DOE flexes computing muscle

The Energy Department's Pacific Northwest National Laboratory (PNNL) has deployed a Cray XMT supercomputer to accelerate data analysis and predictive analytics in the areas of energy, national security and fundamental science.

An early release system has been installed in PNNL's Applied Process Engineering Laboratory in Richland, Wash. The supercomputer will be upgraded to a full production system in 2008, lab officials said.

The system also will be available to researchers at Washington State University, increasing opportunities for collaborative science and discovery.

'I expect the new system will provide researchers with levels of performance for data analysis that they have never achieved before,' said Moe Khaleel, director of computational sciences and mathematics at PNNL.

PNNL researchers and colleagues at Cray have obtained promising results in testing the system's massively multithreaded architecture on several PNNL-developed applications, including one that constantly monitors the state of the power grid, PNNL officials said.

Cray XMT's architecture and large global memory are configured for applications ' such as data discovery, business intelligence, bioinformatics and power grid analysis ' that require access to terabytes of data arranged in an unpredictable manner.

Conventional computer systems are stymied by the random and unpredictable data access required by these applications. Performance in traditional systems is determined mainly by the speed at which the memory can deliver information to the microprocessor. However, in many large-scale applications, the processor is idle 80 to 90 percent of the time while waiting for data from memory.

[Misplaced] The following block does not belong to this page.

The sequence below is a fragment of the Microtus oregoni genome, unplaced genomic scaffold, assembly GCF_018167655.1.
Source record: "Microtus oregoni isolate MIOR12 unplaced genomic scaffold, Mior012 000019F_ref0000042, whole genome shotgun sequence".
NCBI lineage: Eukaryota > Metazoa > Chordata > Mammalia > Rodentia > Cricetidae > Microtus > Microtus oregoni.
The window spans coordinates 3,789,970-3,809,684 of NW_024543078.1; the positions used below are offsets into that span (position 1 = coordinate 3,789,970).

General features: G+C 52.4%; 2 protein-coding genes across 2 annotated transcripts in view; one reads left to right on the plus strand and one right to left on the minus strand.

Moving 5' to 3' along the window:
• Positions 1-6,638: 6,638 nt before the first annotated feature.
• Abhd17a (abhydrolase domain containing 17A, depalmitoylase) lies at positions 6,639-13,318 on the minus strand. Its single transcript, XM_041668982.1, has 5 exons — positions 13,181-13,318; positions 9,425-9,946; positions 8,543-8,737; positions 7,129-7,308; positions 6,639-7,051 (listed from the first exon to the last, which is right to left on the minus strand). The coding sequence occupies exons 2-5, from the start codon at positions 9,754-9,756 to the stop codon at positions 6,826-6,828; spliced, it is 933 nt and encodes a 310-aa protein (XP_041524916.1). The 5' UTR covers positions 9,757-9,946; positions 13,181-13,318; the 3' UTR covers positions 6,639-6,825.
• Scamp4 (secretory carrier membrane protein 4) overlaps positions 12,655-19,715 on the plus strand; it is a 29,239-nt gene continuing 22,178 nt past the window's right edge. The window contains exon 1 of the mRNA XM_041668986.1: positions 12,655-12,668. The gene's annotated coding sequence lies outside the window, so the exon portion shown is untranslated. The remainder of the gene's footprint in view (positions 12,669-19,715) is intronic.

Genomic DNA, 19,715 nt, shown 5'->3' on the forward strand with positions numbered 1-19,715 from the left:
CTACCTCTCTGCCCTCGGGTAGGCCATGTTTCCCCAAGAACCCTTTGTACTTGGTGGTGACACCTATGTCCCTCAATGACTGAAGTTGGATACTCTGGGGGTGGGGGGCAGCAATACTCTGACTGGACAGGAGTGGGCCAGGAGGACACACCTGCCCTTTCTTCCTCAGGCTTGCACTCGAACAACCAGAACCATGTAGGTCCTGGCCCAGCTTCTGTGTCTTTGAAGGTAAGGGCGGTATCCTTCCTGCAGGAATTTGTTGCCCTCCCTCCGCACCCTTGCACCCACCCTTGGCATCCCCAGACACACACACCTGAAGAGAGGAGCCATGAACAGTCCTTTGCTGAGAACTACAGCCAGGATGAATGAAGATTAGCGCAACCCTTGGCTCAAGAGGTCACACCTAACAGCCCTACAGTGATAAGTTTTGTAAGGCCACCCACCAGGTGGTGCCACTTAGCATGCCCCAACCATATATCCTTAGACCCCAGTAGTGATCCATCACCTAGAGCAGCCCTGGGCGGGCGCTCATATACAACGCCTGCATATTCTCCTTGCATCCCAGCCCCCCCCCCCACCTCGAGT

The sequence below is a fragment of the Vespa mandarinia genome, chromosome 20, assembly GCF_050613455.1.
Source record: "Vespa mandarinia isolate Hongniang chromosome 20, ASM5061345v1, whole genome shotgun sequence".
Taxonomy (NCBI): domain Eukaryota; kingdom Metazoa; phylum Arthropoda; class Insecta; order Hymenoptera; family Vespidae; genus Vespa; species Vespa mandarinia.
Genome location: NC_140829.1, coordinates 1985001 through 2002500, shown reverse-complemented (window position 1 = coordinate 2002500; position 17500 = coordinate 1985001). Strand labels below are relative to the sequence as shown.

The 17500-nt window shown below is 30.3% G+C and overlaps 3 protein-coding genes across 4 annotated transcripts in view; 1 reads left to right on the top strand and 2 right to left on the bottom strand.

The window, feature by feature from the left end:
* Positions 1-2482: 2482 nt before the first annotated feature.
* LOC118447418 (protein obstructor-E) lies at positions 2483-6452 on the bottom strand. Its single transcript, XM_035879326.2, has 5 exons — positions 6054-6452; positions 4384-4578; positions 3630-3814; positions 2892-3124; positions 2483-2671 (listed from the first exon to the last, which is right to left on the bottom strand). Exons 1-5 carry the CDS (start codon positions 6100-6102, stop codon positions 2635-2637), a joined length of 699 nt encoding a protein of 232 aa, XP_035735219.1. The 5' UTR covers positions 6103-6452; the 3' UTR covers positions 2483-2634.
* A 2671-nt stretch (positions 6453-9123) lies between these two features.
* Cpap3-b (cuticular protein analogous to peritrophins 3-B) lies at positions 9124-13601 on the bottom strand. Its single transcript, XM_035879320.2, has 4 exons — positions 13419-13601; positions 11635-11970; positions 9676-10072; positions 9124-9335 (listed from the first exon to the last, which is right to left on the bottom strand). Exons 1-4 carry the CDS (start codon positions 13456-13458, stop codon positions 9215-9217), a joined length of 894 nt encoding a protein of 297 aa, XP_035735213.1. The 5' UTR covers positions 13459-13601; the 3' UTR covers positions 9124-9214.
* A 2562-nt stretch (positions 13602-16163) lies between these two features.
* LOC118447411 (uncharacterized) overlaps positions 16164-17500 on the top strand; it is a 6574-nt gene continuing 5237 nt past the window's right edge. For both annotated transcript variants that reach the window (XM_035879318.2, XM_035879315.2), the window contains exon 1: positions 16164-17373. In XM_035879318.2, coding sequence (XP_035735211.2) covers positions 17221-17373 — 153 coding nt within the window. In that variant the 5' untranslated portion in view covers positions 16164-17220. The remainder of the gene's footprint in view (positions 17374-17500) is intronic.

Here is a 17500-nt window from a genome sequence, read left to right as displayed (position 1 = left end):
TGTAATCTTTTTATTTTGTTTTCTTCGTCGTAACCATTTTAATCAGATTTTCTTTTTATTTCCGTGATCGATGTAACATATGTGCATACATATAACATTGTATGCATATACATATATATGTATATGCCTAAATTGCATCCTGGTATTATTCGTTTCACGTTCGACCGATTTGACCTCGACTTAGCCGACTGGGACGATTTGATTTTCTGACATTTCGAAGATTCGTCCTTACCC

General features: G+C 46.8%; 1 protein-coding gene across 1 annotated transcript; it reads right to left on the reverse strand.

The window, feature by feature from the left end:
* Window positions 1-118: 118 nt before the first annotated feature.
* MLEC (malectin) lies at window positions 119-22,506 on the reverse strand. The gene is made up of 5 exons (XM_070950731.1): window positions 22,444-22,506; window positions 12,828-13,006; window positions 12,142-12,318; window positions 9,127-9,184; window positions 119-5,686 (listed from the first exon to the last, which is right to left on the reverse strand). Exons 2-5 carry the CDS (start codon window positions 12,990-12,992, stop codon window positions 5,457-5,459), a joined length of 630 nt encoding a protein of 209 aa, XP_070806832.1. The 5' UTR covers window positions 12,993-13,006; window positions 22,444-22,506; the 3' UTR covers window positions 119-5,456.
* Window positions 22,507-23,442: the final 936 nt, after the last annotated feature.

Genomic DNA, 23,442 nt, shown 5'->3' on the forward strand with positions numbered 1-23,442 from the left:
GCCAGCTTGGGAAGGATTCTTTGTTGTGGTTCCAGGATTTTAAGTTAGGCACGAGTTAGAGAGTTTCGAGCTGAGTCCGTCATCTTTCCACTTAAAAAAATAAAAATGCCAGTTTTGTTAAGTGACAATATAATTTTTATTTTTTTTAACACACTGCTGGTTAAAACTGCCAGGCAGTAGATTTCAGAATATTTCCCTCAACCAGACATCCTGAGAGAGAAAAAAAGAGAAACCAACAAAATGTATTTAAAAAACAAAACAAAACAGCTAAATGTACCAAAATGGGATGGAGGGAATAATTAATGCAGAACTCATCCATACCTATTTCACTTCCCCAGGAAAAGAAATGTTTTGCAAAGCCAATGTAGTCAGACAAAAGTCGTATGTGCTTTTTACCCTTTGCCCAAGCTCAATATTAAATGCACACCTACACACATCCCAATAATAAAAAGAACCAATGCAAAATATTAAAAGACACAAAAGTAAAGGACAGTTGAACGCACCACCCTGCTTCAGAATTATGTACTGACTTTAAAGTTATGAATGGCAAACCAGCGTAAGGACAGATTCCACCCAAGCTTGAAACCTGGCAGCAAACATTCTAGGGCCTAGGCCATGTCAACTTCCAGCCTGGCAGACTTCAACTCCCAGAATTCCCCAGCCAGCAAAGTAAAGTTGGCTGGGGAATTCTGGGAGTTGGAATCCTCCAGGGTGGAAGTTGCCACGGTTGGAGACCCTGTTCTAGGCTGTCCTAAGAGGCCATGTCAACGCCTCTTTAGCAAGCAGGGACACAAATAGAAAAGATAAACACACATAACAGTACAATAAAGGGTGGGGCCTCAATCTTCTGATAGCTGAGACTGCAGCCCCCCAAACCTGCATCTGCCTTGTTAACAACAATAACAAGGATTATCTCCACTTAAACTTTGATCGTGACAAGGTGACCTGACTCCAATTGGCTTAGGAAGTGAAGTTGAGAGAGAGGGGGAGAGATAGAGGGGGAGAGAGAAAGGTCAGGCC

The Cray XMT system is designed to overcome memory bottlenecks because each processor can handle 128 independent threads. The system can scale to hundreds of thousands of threads in a shared memory. Threads are portions of a program that can run independently of and concurrently with other portions of the program, company officials said.

About the Author

Rutrell Yasin is is a freelance technology writer for GCN.


  • business meeting (Monkey Business Images/

    Civic tech volunteers help states with legacy systems

    As COVID-19 exposed vulnerabilities in state and local government IT systems, the newly formed U.S. Digital Response stepped in to help. Its successes offer insight into existing barriers and the future of the civic tech movement.

  • data analytics (

    More visible data helps drive DOD decision-making

    CDOs in the Defense Department are opening up their data to take advantage of artificial intelligence and machine learning tools that help surface insights and improve decision-making.

Stay Connected